[39] Both counsel explained that it was inconsistent with the framework in R. v. W.(D.), 1991 CanLII 93 (SCC), [1991] 1 S.C.R. 742, to place the evidence of the complainant and the appellant on “an even platform” and to limit the consideration before the court to whose evidence the trial judge preferred. This early confusion was merged by the trial judge with the complainant’s apparent absence of motive to fabricate. Thus, the judge’s expressions of concern as to how to decide between the evidence of the complainant and appellant were interspersed with his enquiries, primarily to counsel for the appellant, as to why the complainant would have fabricated her version of events.

[41] He continued:

I mean I find myself thinking I have to answer that question. Now, maybe I don’t. Maybe, in fact, it’s just a matter of—of, you know, applying the—the onus of proof and—and particularly the presumption of innocence. But even so, anybody hearing this story, whether it’s a judge or a person on the street or anybody else would say: Why? Why would she make this up? Now, maybe there’s all sort of explanations that I haven’t heard about, but there’s—there’s little in the evidence here that suggests why she would do it.

[42] He was told at different times by defence counsel that the court did “not need to satisfactorily answer [these questions] in order to deal with the analysis in R. v. W.(D.).” Counsel explained that “it’s not always clear—if we had to wait for a situation where, okay, I understand completely why it is that she would lie about this, the reality is we’re not always going to find the reason.” He said, “We don’t know what was going on in her mind at the time that she wrote this diary.” He said, “[Y]ou’re left with that same problem—is ‘Why would she lie?’ But we don’t know why she would lie.” He continued, “There’s a few reasons why she might. Like I said, protecting her friend. Perhaps she felt spurned. Perhaps—we don’t know very much about her…”.

[47] Against this backdrop, I turn to para. 75 of the trial judge’s reasons. The appellant argues that this paragraph shows that the trial judge relied impermissibly on the complainant’s apparent absence of motive to fabricate:

[75] Another conclusion mandated by Mr. Swain’s version of events is that, even though the brief encounter in the kitchen was witnessed by no one else, the complainant thereafter fabricated in her phone diary a detailed version of events involving multiple incidents of sexual interference and sexual assault at the hands of Mr. Swain. Mr. Swain offers no explanation why the complainant might do such a thing and, of course, he is under no obligation to do so. Nonetheless, the absence of evidence offering some rationale or motivation for the complainant’s conduct in that regard reinforces its improbability.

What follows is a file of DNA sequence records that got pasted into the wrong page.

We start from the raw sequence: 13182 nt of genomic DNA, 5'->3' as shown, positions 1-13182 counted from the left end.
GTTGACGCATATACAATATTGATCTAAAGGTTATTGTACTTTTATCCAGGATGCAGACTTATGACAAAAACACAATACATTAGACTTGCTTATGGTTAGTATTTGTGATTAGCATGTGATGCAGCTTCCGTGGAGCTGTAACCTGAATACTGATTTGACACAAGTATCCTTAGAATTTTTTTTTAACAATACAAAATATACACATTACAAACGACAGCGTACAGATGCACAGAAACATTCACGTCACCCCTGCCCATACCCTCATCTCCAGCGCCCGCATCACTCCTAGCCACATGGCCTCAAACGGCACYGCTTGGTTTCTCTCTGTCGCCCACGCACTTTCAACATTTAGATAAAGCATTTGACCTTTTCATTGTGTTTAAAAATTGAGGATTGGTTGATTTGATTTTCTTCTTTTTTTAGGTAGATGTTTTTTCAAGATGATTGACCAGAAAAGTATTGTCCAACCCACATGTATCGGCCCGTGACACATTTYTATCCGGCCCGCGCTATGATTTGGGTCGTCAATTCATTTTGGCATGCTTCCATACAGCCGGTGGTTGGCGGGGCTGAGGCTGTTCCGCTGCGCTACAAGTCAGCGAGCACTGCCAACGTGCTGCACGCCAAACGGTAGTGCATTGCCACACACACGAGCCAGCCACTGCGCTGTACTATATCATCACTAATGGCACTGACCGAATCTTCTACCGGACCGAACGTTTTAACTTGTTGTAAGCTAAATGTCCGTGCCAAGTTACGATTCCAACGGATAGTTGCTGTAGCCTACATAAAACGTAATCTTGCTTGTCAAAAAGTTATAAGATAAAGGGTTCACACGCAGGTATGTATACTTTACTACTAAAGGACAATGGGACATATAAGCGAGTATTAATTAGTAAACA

[48] The trial judge’s reasoning and conclusions are problematic. It is clear, for several reasons, that the trial judge is speaking about the failure of Mr. Swain to provide a rationale or motivation for the complainant’s conduct rather than there having been no such rationale advanced in the evidence of the trial at large. First, para. 75 addresses Mr. Swain’s evidence and his “version of events”. It is preceded and followed by paragraphs that address his credibility.

[49] Second, the trial judge states both that “Mr. Swain offers no explanation why the complainant might do such a thing” and that “the absence of evidence offering some rationale or motivation … reinforces its improbability.” The words “offers” or “offering” pertain to the evidence of Mr. Swain. The word “its” pertains to Mr. Swain’s evidence. Thus, the trial judge considered that it was the “absence of evidence” from Mr. Swain about why the complainant would have fabricated her version of events that “reinforce[d] [the] improbability” of his evidence.

[50] In my view, para. 75 does indicate that the trial judge impermissibly shifted the onus to the appellant to explain the complainant’s apparent lack of motive to fabricate. While saying there was no “obligation” on the part of Mr. Swain to provide such an explanation, the judge “nonetheless” considered that his failure to do so weighed against him in the assessment of his credibility.

[51] It is inappropriate to engage in the piecemeal analysis of isolated sentences within the reasons for judgment of a trial judge. In this case, a review of the reasons as a whole, and in the context of the issues raised at trial, pulls in different directions.